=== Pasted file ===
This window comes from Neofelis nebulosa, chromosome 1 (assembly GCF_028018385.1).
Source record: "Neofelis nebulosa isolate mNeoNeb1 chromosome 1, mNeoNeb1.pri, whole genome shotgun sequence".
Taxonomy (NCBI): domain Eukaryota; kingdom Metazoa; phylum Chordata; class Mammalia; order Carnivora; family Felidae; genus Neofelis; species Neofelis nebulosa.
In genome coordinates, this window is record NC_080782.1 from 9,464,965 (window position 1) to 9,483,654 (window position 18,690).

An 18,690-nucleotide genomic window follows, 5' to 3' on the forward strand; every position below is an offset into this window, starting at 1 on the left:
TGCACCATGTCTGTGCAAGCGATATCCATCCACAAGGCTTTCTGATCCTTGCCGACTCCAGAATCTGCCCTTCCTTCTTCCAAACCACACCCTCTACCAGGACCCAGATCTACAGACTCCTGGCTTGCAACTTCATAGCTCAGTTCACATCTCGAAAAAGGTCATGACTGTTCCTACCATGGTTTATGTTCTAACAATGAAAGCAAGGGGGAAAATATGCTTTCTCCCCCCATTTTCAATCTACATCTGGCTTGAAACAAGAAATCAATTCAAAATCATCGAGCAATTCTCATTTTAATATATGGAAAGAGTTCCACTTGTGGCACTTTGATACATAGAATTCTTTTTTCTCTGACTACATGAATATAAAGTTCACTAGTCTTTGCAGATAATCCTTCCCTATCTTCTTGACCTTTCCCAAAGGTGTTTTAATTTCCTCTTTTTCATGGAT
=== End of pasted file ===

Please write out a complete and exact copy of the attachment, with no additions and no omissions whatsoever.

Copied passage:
This window comes from Neofelis nebulosa, chromosome 1 (assembly GCF_028018385.1).
Source record: "Neofelis nebulosa isolate mNeoNeb1 chromosome 1, mNeoNeb1.pri, whole genome shotgun sequence".
Taxonomy (NCBI): domain Eukaryota; kingdom Metazoa; phylum Chordata; class Mammalia; order Carnivora; family Felidae; genus Neofelis; species Neofelis nebulosa.
In genome coordinates, this window is record NC_080782.1 from 9,464,965 (window position 1) to 9,483,654 (window position 18,690).

An 18,690-nucleotide genomic window follows, 5' to 3' on the forward strand; every position below is an offset into this window, starting at 1 on the left:
TGCACCATGTCTGTGCAAGCGATATCCATCCACAAGGCTTTCTGATCCTTGCCGACTCCAGAATCTGCCCTTCCTTCTTCCAAACCACACCCTCTACCAGGACCCAGATCTACAGACTCCTGGCTTGCAACTTCATAGCTCAGTTCACATCTCGAAAAAGGTCATGACTGTTCCTACCATGGTTTATGTTCTAACAATGAAAGCAAGGGGGAAAATATGCTTTCTCCCCCCATTTTCAATCTACATCTGGCTTGAAACAAGAAATCAATTCAAAATCATCGAGCAATTCTCATTTTAATATATGGAAAGAGTTCCACTTGTGGCACTTTGATACATAGAATTCTTTTTTCTCTGACTACATGAATATAAAGTTCACTAGTCTTTGCAGATAATCCTTCCCTATCTTCTTGACCTTTCCCAAAGGTGTTTTAATTTCCTCTTTTTCATGGAT